So to hear these words spoken by Jesus, my Savior, my beloved, my Lord and my God, I must get out the steel wool. I must strip and scrub all the interpretive detritus from my memory and listen. I must listen long, listen deeply, and with the utmost humility.
Here are some things I think I hear:
Not every command of Jesus to his followers in every instance recorded in the Gospels applies to you and to me. The Resurrection, the Ascension, and the birth of the Church at Pentecost have radically altered our relationship with the kingdom and its requirements of Love. It is indeed beautiful and awesome to hear about the radical trust of the apostles, as they set out with only the clothing on their backs and the power and authority of their Master gleaming in their eyes. But Luke was well aware even by his own time that slavish duplication of the earliest methods of spreading the gospel would be reductionist and simplistic. Scholar François Bovon identifies some core aspects of Christian missionary practice at the center of Luke’s vision: receiving power and authority from the Lord; preaching and healing; the inevitable experiences of both acceptance and rejection; a hospitable house as the center of mission; and the meeting of resistance with perseverance by shaking off the dust. For Luke, these are practices enjoined upon all Christians, before or after Easter.[i] But it is up to us to discover the precise contours of those practices in our lives and our communities.
So if shaking off the dust can be said to apply to us, what might that look and feel like?
Bovon notes that, in its ancient Near Eastern context, the symbolic, non-verbal gesture of shaking dust from one’s feet did not express anger or a desire for revenge, nor was it a curse on an opponent or a claim of triumph over an enemy. It did soberly express the experience of a rupture or divide in a relationship. In Luke’s gospel, it constitutes a “testimony about the other,” rather than a “testimony against the other.”[ii] It could be seen as a non-verbal story intended primarily for God, a narrative enactment of the reality that Love cannot force itself on others. It could be seen as a way of entrusting another to God when he or she, for whatever reason, is unable to accept God’s offer of Love from us personally.
So, shaking off my interpretive baggage, I hear several humbling reminders in Jesus’s injunction to the apostles to shake the dust from their feet. I hear the crucified and risen Christ, covered with the dust of the world for our sake, saying:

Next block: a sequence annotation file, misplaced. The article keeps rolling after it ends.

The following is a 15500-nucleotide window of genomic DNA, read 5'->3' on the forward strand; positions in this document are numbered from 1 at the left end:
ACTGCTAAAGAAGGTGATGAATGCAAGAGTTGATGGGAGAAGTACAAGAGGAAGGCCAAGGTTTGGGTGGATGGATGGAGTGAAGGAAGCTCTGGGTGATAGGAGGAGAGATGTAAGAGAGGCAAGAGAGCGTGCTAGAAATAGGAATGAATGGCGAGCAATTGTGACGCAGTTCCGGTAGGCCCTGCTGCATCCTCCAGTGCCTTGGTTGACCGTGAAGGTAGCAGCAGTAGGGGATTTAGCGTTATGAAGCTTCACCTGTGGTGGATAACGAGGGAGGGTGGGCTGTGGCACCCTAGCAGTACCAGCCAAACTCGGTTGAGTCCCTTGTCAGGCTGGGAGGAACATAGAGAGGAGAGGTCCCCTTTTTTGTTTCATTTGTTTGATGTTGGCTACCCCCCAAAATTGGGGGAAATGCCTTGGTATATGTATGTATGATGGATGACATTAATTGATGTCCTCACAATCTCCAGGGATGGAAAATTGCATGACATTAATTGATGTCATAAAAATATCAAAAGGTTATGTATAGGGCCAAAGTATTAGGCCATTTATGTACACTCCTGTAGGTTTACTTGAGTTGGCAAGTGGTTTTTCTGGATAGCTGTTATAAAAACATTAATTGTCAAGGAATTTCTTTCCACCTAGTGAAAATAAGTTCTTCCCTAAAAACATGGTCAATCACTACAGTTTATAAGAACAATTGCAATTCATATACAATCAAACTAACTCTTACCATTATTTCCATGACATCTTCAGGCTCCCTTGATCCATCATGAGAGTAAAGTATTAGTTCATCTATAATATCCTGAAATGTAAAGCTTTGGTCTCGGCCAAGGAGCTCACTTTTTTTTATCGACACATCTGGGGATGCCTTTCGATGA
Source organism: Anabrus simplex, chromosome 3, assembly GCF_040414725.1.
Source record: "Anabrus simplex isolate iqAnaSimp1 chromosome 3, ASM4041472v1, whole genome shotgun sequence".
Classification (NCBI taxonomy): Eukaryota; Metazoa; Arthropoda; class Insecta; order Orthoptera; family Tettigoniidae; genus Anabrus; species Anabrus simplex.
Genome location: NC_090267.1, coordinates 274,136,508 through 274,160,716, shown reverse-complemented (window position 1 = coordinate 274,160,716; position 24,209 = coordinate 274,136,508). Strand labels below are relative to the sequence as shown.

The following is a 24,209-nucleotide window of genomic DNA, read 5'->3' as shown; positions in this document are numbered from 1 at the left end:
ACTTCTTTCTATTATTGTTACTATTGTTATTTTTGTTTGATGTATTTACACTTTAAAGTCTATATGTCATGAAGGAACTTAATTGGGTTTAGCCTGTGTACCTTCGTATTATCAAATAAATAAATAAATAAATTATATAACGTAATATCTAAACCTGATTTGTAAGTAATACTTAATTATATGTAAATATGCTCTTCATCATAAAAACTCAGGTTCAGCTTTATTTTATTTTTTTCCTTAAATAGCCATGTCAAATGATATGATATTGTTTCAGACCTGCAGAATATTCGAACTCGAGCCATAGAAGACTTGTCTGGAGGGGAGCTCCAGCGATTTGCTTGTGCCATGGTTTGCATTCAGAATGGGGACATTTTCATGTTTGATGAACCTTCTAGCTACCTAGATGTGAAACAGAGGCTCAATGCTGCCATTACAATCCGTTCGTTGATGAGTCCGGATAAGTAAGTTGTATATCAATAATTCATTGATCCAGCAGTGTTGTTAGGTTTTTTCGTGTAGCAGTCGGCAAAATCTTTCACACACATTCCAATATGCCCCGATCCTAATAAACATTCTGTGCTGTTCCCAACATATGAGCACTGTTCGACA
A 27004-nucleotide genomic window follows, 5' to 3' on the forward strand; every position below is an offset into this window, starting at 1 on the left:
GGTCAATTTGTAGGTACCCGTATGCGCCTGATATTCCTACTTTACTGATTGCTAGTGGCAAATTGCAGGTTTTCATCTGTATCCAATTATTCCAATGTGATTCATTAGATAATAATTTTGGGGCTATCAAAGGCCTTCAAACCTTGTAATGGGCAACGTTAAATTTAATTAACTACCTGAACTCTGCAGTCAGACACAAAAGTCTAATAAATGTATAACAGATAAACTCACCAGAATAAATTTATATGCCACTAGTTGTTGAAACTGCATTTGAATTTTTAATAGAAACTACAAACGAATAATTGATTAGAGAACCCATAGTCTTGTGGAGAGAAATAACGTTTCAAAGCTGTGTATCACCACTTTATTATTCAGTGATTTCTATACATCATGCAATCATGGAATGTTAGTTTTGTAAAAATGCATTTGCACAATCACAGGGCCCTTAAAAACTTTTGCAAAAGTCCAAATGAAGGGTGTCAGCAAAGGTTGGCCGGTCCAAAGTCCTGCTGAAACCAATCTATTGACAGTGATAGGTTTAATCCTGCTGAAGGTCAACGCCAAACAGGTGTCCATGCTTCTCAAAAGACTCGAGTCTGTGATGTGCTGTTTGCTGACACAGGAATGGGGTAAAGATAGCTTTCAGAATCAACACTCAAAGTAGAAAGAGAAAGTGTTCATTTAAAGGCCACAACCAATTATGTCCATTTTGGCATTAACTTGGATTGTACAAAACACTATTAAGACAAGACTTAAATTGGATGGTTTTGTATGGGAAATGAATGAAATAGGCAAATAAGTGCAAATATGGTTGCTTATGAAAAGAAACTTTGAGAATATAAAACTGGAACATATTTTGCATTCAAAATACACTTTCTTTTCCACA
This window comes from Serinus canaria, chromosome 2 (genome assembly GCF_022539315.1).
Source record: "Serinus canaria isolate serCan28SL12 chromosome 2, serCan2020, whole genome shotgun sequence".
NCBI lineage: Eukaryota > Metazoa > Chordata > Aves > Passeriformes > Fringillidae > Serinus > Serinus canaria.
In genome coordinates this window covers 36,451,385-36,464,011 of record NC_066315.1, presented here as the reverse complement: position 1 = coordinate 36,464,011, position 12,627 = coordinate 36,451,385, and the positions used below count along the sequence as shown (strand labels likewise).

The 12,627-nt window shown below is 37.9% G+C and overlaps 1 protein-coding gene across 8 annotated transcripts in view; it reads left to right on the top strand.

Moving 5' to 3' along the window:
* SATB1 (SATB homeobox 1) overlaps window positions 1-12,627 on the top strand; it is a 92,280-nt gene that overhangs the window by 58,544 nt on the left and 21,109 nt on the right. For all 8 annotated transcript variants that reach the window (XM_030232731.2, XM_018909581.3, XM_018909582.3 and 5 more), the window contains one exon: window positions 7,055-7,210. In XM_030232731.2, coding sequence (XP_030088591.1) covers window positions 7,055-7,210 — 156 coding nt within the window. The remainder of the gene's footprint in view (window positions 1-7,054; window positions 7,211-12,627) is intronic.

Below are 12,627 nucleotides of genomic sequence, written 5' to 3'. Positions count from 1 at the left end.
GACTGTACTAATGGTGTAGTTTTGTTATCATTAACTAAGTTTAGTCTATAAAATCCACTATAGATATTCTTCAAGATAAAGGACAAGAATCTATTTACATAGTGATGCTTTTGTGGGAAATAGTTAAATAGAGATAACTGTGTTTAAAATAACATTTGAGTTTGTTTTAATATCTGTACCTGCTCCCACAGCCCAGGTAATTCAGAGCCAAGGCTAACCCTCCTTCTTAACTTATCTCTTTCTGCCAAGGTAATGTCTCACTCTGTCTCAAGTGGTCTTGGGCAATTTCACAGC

Shake off the illusion that you are responsible for meeting the needs of every living creature. Only God knows what each creature truly needs, and will use your help when and as God sees fit. Shake off the need for universal acceptance. Shake off the pain when the Gospel you have to offer is rejected. Shake off the presumption that you have arrived at the correct interpretation of my vast and life-giving Word. Shake off the dust as you rise from the tomb with me. And whatever you do or don’t do with your dusty feet, keep reaching out your hands in Love.
[i]Francois Bovon. Luke 1: A Commentary on the Gospel of Luke 1:1-9:50. Hermeneia Series. c. 2002, Fortress Press. Pgs.342-344.
[ii]Ibid, p. 346.
“We are worthless slaves; we have only done what we ought to have done.” Worthless and slaves. With those pungent words an episode in the life of Jesus seems to come to an abrupt close. The very next verse has Jesus suddenly on the way to Jerusalem, somewhere between Samaria and Galilee where he’s about to heal some lepers.
“We are worthless slaves”. The Bible doesn’t record what was said after those jarring words. But I’m sure it wasn’t the end of the conversation. I’ve come to know on no good authority whatsoever what happened next, but I am sworn to secrecy as to the source of this information. You would have good reason to be suspicious of this source. But if you’ll hold at bay the fierce dogs of skepticism for just a few minutes I’ll tell you what I heard happened next…